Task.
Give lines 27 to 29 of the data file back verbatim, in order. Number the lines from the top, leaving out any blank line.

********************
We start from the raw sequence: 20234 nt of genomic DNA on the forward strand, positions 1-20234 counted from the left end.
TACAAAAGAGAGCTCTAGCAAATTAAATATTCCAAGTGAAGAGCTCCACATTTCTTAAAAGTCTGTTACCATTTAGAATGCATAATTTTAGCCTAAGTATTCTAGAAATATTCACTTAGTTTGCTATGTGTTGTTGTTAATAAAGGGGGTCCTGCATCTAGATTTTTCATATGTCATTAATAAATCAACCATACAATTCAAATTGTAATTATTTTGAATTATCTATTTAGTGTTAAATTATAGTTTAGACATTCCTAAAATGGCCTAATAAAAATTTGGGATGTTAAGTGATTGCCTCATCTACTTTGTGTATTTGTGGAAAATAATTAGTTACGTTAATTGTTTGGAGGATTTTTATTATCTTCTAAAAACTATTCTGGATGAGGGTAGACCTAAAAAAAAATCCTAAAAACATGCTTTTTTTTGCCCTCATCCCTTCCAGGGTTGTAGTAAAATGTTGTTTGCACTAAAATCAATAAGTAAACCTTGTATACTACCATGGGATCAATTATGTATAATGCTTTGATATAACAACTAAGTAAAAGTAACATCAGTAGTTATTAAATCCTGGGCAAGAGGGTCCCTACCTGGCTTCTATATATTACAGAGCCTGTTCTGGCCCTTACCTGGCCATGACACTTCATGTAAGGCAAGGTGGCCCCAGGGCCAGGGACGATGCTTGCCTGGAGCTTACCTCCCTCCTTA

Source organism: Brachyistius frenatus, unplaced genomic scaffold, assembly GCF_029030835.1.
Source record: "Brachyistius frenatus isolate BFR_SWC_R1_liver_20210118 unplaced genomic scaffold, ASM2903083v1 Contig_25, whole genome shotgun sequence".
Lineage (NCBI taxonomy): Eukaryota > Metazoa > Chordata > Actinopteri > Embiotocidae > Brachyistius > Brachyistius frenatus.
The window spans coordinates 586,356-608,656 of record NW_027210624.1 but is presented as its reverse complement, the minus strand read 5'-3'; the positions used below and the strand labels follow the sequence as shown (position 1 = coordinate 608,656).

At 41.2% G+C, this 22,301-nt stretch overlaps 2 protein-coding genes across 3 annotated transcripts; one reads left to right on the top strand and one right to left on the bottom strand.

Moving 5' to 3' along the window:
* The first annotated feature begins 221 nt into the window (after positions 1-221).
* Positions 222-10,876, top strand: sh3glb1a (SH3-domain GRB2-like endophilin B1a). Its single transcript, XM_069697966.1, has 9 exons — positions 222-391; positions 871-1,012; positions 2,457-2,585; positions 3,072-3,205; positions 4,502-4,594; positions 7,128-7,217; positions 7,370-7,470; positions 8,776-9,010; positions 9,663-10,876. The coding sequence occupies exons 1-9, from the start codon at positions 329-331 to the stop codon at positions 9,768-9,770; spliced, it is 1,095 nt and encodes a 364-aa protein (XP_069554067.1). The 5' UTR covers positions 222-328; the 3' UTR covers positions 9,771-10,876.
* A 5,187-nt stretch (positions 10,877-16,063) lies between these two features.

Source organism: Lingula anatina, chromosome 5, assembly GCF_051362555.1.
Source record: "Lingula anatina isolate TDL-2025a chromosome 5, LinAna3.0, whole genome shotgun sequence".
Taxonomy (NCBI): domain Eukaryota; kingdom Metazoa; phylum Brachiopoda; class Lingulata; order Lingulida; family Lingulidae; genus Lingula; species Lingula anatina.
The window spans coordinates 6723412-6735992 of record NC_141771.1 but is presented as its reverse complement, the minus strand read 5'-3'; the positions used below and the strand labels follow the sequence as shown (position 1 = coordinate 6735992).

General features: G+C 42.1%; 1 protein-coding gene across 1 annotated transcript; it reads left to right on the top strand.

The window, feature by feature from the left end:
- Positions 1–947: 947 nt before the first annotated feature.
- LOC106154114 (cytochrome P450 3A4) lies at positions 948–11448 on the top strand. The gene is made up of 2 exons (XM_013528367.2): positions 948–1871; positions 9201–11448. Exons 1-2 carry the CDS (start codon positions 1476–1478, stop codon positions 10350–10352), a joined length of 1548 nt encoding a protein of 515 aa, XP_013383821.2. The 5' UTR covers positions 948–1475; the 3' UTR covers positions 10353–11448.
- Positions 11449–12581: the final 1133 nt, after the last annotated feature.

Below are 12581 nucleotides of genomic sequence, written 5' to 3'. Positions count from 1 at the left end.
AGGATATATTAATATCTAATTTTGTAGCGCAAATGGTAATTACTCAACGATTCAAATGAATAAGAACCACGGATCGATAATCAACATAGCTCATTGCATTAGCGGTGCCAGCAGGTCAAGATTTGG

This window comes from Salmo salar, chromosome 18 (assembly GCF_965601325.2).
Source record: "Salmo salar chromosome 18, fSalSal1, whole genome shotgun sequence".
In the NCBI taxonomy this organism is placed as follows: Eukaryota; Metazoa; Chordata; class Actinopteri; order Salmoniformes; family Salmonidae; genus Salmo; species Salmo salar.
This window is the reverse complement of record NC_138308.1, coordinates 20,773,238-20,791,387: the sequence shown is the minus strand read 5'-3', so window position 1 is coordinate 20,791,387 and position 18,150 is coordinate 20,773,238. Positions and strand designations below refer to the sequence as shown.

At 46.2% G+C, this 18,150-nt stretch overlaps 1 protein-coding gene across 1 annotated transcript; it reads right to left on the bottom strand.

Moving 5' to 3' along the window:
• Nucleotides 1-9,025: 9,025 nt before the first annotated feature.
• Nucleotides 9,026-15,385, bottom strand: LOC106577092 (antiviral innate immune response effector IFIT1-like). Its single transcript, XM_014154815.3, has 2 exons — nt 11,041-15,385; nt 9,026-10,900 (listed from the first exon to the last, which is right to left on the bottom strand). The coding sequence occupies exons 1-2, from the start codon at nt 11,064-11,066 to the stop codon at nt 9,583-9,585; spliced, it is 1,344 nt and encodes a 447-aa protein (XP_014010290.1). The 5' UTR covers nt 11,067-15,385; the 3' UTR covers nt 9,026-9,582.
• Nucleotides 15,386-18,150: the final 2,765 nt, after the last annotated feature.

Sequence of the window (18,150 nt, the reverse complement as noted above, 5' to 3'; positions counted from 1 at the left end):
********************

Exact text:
At 46.2% G+C, this 18,150-nt stretch overlaps 1 protein-coding gene across 1 annotated transcript; it reads right to left on the bottom strand.

Moving 5' to 3' along the window:
• Nucleotides 1-9,025: 9,025 nt before the first annotated feature.